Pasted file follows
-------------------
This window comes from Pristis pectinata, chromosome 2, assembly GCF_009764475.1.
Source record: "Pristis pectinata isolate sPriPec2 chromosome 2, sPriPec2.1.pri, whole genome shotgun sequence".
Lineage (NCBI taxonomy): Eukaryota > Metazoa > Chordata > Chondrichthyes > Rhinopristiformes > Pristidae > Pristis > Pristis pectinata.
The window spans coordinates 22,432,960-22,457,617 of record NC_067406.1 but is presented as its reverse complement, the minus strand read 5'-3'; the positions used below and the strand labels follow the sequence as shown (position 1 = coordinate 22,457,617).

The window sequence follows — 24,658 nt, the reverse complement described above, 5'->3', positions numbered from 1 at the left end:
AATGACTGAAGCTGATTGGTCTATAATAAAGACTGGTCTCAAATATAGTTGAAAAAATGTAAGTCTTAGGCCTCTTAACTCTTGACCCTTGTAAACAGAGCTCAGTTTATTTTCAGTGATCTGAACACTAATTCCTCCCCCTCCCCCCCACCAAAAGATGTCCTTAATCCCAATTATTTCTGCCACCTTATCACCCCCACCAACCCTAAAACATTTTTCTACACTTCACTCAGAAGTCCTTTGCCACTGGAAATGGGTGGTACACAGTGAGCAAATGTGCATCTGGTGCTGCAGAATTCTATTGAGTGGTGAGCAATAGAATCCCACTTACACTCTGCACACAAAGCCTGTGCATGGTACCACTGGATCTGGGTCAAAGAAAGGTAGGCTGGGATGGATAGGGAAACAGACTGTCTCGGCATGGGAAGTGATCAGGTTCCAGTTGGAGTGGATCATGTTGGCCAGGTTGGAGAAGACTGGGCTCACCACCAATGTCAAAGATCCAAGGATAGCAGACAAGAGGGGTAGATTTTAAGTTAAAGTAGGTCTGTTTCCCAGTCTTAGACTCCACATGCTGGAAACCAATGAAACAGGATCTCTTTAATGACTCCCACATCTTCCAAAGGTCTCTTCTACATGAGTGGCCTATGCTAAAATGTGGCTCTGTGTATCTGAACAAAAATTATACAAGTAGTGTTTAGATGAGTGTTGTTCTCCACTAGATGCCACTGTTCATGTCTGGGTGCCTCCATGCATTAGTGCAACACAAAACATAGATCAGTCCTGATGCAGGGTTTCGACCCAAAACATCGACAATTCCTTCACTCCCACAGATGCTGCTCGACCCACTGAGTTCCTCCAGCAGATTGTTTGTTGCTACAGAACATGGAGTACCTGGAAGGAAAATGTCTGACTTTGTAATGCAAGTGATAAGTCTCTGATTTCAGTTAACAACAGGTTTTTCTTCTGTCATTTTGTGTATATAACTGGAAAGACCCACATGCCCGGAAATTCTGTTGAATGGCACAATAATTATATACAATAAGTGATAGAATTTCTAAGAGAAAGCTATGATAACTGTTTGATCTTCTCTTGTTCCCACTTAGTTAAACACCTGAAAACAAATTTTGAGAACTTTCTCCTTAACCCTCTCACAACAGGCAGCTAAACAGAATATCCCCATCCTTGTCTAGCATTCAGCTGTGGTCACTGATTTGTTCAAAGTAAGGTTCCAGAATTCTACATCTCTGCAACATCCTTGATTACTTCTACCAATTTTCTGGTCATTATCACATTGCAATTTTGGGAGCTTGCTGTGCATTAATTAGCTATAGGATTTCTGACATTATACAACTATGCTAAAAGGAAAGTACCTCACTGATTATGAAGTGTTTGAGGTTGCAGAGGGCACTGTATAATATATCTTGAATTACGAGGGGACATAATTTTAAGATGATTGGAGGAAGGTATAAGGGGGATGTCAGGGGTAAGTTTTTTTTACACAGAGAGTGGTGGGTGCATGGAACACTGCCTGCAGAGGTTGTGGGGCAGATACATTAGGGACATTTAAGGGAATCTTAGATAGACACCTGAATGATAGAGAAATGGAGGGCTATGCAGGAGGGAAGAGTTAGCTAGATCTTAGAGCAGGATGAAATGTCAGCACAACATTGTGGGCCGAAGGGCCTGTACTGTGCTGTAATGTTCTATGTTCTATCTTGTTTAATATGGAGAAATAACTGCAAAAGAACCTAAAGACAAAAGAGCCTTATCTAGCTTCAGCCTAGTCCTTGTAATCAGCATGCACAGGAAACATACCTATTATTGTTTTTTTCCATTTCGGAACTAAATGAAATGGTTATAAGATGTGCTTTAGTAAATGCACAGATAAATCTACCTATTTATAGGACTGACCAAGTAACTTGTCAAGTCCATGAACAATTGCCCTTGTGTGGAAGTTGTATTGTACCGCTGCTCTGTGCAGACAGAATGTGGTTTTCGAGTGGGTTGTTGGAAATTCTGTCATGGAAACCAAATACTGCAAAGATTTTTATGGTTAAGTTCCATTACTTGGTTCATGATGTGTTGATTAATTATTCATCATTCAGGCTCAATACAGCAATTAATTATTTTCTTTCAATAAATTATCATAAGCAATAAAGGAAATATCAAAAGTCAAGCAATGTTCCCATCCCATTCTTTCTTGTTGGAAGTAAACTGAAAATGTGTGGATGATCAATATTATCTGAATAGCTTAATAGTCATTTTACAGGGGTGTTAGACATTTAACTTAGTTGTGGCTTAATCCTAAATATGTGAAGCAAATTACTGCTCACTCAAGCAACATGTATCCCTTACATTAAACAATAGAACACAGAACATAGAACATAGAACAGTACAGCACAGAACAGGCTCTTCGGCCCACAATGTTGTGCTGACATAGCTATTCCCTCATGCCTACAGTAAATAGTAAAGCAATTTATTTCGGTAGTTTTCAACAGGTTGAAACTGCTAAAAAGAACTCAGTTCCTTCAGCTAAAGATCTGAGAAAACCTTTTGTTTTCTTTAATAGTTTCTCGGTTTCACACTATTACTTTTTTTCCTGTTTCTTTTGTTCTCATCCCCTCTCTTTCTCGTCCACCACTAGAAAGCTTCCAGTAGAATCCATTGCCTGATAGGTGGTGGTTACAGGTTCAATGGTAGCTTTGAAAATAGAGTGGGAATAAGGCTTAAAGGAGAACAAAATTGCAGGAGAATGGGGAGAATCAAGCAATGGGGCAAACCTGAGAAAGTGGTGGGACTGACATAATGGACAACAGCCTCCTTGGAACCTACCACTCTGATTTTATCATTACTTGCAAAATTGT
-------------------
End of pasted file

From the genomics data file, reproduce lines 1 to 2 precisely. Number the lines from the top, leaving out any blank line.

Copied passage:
This window comes from Pristis pectinata, chromosome 2, assembly GCF_009764475.1.
Source record: "Pristis pectinata isolate sPriPec2 chromosome 2, sPriPec2.1.pri, whole genome shotgun sequence".